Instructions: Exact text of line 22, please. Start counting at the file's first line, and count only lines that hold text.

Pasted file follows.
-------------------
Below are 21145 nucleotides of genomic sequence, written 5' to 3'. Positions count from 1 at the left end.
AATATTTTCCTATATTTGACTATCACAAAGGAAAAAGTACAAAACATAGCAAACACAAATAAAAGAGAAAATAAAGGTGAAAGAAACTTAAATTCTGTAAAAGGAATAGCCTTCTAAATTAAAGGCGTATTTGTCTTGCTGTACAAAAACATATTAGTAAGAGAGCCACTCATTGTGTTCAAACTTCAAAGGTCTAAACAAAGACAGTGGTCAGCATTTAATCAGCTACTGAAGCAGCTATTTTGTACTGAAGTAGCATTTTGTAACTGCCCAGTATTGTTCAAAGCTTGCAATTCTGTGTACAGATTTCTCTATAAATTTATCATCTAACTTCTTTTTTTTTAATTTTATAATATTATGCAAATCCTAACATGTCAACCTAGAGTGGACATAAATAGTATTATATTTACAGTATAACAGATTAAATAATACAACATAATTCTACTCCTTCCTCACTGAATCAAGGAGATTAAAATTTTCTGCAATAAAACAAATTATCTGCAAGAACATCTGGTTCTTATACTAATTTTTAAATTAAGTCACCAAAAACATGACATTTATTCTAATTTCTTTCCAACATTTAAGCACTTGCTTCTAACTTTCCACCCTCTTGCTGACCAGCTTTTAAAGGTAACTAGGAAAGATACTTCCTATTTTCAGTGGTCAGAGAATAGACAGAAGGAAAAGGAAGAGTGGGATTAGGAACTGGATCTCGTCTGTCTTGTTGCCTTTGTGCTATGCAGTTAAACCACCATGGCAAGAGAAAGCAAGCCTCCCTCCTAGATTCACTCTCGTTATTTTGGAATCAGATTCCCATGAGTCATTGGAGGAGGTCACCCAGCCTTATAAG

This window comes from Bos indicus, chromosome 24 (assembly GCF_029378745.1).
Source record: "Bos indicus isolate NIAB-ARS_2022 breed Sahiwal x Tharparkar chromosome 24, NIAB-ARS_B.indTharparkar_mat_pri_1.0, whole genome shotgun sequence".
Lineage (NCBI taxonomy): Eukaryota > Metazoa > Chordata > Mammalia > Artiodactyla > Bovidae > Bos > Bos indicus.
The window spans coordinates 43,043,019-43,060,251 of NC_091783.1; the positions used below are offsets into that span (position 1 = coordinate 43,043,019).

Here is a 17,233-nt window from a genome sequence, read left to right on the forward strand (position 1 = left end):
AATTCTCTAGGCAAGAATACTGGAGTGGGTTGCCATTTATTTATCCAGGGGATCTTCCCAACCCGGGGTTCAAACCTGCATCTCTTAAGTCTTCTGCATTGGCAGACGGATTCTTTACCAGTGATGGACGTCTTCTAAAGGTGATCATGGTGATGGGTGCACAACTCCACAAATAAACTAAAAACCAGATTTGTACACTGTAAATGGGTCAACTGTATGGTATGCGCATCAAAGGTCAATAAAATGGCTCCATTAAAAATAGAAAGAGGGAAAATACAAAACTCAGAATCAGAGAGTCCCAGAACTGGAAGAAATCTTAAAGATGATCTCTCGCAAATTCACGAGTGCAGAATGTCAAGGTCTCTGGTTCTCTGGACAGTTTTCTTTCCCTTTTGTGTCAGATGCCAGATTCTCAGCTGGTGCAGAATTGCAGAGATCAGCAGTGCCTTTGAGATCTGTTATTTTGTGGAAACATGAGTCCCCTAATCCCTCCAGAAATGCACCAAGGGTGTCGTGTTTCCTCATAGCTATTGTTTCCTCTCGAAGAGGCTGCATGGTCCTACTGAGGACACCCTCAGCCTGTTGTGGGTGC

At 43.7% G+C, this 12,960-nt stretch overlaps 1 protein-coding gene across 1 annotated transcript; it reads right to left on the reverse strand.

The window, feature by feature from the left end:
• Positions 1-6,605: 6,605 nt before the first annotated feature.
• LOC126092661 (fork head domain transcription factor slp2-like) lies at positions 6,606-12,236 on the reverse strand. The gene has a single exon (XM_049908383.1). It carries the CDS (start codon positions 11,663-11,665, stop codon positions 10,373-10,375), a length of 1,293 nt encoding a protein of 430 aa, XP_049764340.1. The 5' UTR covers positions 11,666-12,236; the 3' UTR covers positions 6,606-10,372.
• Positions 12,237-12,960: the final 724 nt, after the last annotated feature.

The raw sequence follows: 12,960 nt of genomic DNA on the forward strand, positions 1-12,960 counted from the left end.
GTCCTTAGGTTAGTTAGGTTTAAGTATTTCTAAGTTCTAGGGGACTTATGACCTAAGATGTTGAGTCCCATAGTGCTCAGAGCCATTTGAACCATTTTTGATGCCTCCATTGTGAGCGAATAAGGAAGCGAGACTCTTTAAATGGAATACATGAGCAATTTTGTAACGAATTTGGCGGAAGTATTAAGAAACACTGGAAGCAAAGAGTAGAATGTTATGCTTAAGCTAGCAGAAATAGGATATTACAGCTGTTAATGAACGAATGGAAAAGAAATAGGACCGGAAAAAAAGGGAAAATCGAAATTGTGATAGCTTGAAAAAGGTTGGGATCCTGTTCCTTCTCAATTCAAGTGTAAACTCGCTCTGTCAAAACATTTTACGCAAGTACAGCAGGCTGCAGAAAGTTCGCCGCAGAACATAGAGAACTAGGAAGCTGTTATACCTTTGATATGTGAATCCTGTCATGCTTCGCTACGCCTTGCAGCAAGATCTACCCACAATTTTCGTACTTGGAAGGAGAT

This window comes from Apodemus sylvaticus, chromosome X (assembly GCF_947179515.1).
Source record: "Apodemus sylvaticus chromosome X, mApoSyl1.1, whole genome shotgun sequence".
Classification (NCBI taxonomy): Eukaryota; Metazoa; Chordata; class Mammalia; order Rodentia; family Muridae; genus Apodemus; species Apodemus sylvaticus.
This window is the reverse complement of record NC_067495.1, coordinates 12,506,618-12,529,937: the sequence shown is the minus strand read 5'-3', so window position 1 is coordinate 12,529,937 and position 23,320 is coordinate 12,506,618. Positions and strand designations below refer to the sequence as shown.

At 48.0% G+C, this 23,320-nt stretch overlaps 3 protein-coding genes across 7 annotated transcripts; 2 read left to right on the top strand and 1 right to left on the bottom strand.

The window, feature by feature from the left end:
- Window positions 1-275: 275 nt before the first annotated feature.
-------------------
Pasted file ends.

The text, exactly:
- Window positions 1-275: 275 nt before the first annotated feature.